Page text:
The "removal permit" asks for which counties you'll be doing removals, so I assumed that would cover inter-county transport of removed bees (my registered apiaries are all in the same county). To be safe I should have gotten all three, but I only have the removal permit and the beekeeper registration. I just applied for the permit last month and I think it expires in September. I'll probably just wait until then to get both permits (transport and removal).

  14. #14
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    Calhoun Co, Texas, USA
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    Default Re: Texas bee laws

    Yes, I asked about that & was told I needed the transport permit too, so that's what I got....but, like I said, it took a lot of reading, and a few phone calls, to get everything "straightened out" to that point...always a possibility for misunderstandings in the legal field, unfortunately :/

  15. #15
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    Apr 2012
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    Harris County, Texas
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    Default Re: Texas bee laws

    Another question for you Rob. When talking to the TAIS, did you ask about the use of bee vacuums for removals? Thanks.

  16. #16
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    Cameron, Texas, USA
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    Default Re: Texas bee laws

    Great info thanks.

  17. #17
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    Harris County, Texas
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    Default Re: Texas bee laws

    Today I spoke on the phone with Bill Baxter, an assistant inspector with the Texas Apirary Inspection Service (TAIS). I had a couple of questions regarding doing cutouts.
    Here are my two take-aways:
    (1) Bee Vacuums are considered conventional beekeeping equipment and beekeepers are allowed to use them for cutouts and removals (provided they have the bee removal permit). They are not included in the ban on "electrical devices".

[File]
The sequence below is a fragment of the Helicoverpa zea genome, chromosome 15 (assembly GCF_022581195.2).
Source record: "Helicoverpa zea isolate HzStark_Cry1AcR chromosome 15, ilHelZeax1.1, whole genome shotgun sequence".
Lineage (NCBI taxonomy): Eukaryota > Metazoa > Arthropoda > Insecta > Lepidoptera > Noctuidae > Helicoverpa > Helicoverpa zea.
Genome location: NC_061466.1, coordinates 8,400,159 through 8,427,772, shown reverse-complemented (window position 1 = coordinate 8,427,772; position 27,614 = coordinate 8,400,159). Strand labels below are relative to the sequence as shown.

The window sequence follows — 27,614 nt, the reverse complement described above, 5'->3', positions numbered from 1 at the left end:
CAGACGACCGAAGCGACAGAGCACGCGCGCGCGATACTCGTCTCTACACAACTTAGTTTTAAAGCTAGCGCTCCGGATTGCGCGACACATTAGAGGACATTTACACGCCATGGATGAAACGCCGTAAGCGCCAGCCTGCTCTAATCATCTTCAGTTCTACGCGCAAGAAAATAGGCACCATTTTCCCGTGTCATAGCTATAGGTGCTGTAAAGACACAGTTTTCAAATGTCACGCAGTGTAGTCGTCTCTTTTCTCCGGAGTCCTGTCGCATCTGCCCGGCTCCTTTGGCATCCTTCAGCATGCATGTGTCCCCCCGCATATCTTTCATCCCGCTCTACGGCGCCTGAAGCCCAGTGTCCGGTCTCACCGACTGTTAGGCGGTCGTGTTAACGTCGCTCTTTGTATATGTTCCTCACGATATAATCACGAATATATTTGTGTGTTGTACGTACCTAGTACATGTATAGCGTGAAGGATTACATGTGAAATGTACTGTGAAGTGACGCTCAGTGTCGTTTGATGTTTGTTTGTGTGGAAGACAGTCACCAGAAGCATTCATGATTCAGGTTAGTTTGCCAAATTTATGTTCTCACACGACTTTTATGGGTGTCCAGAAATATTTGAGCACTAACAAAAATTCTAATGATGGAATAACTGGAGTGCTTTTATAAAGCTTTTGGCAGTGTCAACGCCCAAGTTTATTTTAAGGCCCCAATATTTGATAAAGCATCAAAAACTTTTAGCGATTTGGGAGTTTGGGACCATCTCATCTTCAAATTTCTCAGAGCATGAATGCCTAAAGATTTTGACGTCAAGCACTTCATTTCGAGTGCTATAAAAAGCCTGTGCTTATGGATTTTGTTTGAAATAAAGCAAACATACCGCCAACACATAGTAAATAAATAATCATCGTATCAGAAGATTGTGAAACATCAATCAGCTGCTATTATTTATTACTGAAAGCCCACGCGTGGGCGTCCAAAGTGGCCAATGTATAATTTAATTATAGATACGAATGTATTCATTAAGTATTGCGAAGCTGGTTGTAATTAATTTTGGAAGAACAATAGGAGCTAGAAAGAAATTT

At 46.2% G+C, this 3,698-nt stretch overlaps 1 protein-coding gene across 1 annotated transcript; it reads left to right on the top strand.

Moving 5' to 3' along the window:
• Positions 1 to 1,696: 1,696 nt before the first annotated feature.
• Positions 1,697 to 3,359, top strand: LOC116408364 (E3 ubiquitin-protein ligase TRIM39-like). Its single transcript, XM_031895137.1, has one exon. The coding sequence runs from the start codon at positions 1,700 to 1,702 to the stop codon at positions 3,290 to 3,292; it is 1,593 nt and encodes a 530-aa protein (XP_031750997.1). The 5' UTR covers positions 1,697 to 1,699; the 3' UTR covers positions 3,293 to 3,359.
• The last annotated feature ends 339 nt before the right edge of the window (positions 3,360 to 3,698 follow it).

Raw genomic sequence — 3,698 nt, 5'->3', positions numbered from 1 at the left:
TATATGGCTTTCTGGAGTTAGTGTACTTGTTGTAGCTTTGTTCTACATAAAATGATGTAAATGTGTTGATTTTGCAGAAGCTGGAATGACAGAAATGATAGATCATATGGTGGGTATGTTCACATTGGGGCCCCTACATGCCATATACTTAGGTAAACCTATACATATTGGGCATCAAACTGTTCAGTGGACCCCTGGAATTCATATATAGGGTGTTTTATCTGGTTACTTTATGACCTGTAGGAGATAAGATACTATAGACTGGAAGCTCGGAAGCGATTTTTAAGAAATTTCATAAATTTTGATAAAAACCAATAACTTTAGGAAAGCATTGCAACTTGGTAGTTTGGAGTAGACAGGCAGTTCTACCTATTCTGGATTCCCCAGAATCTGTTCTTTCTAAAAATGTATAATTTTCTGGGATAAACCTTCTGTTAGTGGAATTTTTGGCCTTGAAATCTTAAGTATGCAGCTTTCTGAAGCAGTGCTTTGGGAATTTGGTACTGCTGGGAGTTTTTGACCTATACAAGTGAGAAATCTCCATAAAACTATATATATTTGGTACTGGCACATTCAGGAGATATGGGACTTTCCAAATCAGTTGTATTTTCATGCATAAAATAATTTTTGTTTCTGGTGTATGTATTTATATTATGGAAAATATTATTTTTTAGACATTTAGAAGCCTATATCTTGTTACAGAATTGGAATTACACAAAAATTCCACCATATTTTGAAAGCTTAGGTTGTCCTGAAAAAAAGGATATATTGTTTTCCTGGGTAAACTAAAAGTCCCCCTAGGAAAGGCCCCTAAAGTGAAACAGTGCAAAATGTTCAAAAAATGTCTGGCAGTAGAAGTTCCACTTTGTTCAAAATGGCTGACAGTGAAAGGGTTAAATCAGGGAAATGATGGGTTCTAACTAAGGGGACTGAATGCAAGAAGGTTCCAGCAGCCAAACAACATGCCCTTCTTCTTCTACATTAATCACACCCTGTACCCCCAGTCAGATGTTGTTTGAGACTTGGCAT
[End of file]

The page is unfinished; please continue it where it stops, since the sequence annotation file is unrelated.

(2) If all of your apiaries are in a single county, you can do a bee removal (provided you have the permit) in a different county without an intrastate transport permit. That is, you are allowed to transport bees and equipment from the county where they are removed back to the county of your apiary. Of course, if you maintain apiaries in multiple counties, you still need the transport permit. Mr. Baxter said that this interpretation has evolved, and he is aware that some beekeepers have been advised to get the intrastate transport permit in addition to the bee removal permit in order to perform cutouts in other counties. The current interpretation does not require both permits - just the removal permit.

    Hope my explanation of my conversation is clear.

  18. #18
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    Feb 2013
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    Rusk, Texas
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    Default Re: Texas bee laws

    I didn't know we had to be registered to catch swarms. Never stopped me before though . No one ever said anything to me, should I get registered or get a permit?
    Potato Guns shouldn't be illegal in Texas!

  19. #19
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    Apr 2012
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    Harris County, Texas
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    Default Re: Texas bee laws

    It mostly comes down to money. If you charge for your removal services, you need a permit (which requires that you be a registered beekeeper).
    Texas Bee Laws, Rules and Regulations [PDF]

  20. #20
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    Otero County, New Mexico, USA
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    Default Re: Texas bee laws

    For a state so dead set on "freedom" Texas sure has a lot of restrictions on bees. Sounds annoying.
    NM desert/mountain beekeeper - Black Mesa Honeybees.